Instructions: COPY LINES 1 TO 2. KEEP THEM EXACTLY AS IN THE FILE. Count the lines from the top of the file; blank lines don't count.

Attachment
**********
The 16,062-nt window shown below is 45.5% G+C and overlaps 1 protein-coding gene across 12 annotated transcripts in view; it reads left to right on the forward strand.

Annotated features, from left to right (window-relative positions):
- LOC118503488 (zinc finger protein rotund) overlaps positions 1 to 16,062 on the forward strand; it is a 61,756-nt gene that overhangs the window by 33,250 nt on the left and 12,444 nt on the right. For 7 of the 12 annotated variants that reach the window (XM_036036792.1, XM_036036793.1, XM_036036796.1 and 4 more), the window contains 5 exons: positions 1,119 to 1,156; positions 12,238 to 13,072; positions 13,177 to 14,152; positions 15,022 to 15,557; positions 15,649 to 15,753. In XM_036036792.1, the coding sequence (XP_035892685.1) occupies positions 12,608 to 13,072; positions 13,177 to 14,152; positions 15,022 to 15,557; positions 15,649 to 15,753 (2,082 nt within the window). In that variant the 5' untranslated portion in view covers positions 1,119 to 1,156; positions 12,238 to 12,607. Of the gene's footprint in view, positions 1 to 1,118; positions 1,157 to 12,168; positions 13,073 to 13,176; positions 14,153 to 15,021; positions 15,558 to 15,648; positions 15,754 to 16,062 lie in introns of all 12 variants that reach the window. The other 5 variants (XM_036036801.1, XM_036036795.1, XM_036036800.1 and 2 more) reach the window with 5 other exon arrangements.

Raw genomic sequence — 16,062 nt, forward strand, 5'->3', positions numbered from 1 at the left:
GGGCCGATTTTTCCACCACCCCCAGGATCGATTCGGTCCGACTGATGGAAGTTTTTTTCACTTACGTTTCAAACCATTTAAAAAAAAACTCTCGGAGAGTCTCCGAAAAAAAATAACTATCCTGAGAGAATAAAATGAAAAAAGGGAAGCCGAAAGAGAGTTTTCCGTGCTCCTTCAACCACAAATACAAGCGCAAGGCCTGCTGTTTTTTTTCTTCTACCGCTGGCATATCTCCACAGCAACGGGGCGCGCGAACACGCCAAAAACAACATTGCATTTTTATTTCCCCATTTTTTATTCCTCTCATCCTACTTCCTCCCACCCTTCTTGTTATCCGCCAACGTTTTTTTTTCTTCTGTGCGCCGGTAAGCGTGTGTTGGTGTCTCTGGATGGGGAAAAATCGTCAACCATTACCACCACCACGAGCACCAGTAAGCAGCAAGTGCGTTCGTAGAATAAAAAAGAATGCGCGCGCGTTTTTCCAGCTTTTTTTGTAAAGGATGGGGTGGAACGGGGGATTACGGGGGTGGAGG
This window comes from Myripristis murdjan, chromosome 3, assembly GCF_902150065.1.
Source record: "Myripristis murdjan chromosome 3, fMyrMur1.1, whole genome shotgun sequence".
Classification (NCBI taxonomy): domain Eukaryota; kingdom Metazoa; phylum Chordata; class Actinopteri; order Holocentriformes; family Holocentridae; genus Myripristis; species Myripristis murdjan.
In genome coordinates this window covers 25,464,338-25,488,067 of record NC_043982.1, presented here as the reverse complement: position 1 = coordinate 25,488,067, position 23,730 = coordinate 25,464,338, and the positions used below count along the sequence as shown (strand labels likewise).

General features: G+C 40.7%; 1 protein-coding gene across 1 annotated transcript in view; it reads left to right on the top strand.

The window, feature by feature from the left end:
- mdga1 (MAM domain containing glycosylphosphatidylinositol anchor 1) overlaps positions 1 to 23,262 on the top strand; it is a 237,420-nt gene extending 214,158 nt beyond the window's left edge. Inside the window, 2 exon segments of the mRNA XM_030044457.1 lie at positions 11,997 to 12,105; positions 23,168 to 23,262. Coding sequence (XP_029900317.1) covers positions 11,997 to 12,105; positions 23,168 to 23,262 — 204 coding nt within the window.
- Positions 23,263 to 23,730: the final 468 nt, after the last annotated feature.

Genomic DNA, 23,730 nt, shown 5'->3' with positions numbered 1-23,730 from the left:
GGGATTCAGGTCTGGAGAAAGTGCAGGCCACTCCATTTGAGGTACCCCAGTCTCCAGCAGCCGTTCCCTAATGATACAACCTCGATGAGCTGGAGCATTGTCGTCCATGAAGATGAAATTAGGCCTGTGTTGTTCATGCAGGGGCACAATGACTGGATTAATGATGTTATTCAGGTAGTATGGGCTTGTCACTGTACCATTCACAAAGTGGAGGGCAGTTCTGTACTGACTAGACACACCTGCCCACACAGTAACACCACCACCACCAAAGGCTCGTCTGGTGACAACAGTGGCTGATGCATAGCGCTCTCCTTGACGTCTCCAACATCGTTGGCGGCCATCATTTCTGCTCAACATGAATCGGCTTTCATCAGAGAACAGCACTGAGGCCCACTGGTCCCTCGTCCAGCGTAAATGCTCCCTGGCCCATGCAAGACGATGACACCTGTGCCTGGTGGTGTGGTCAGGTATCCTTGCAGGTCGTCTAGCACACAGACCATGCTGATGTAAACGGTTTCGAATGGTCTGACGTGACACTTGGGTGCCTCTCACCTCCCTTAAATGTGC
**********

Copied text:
The 16,062-nt window shown below is 45.5% G+C and overlaps 1 protein-coding gene across 12 annotated transcripts in view; it reads left to right on the forward strand.

Annotated features, from left to right (window-relative positions):